Volvo Trucks' impact test is a 50-year veteran in the world of safety testing. It is still the toughest yardstick in the truck industry and is stricter and more comprehensive than the latest EU legislative requirements.
'We will continue to test our cabs according to the previous Swedish impact test norms,' comments Carl Johan Almqvist, Traffic and Product Safety Director, Volvo Trucks.
The most common truck accident scenario is where the truck either rolls over or is hit from the front. Volvo's impact test focuses on simulating the forces that the cab is subjected to under such circumstances.
'It is important that the impact test reflects the sequences and forces to which the truck is subjected in a real-life accident. Our road accident research offers a clear picture of the impact test's importance. Our investigations of Volvo trucks involved in accidents have shown time and again that a strong cab saves lives,' says Almqvist.
From wood to steel; Volvo test becomes legal standard in Sweden Once upon a time, all cab trucks had a wooden structure. Volvo Trucks has always focused on safety, and in 1948 the company was the first truck maker to launch series production of steel cabs. The self-supporting steel cab with its three-point suspension system revolutionised both the truck market and on-board safety for truck drivers.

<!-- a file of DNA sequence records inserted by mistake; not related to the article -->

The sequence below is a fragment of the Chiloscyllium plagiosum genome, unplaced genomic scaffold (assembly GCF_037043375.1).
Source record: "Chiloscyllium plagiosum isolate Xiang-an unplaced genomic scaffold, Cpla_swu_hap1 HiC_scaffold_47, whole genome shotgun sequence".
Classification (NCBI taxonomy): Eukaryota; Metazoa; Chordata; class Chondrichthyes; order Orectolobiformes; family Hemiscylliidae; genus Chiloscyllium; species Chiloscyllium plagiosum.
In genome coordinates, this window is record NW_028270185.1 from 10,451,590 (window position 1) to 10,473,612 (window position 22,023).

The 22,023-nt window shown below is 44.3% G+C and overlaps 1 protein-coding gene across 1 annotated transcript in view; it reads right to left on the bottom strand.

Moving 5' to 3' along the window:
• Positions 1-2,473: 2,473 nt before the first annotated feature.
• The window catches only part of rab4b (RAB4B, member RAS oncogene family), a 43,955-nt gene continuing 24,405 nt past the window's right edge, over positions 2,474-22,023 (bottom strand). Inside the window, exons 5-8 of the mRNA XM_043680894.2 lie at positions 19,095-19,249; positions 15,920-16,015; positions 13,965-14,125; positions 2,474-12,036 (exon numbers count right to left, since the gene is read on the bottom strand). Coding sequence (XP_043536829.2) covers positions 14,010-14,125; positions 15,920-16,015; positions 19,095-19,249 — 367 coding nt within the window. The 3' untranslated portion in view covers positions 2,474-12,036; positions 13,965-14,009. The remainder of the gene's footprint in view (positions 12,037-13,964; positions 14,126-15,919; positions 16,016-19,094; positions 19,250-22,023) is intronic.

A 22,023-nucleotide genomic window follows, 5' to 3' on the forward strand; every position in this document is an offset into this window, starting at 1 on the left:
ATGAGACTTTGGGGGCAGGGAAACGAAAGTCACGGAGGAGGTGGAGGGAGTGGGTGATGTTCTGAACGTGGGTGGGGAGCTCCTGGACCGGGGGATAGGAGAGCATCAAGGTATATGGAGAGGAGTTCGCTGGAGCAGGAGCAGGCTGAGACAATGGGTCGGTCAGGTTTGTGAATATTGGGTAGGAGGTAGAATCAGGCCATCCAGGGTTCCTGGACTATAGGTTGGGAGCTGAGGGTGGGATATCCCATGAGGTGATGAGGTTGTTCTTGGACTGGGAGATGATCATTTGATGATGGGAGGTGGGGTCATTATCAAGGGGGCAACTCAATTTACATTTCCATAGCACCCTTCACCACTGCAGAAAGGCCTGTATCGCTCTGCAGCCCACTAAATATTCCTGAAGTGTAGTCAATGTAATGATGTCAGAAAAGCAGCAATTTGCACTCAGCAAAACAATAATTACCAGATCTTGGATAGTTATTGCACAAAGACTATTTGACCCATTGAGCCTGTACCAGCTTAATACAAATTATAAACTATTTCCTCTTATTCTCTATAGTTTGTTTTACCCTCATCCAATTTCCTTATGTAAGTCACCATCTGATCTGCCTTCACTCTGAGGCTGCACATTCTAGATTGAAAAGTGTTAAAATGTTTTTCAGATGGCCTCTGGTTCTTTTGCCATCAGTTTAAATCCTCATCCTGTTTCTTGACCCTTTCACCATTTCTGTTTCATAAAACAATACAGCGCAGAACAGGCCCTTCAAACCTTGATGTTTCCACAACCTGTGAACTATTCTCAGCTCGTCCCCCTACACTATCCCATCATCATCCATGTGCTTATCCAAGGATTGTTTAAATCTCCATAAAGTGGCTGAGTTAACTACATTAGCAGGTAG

In 1959, the first tests were carried out in which a solid pendulum weighing one tonne struck the cab to test its strength. The following year, this impact test was adopted as the legal standard in Sweden, which remained in force until April 2009. It has now been replaced by an EU law (ECR 29). The new law differs from the Swedish impact test both with regard to structure and the forces to which the cab is subjected in the test.
'What was previously a Swedish requirement is now a unique Volvo requirement. As leaders in the field of safety, we don't want to compromise on our aim of making the toughest cabs on the market. That's why we've decided to maintain our tougher standards in the future too,' explains Almqvist.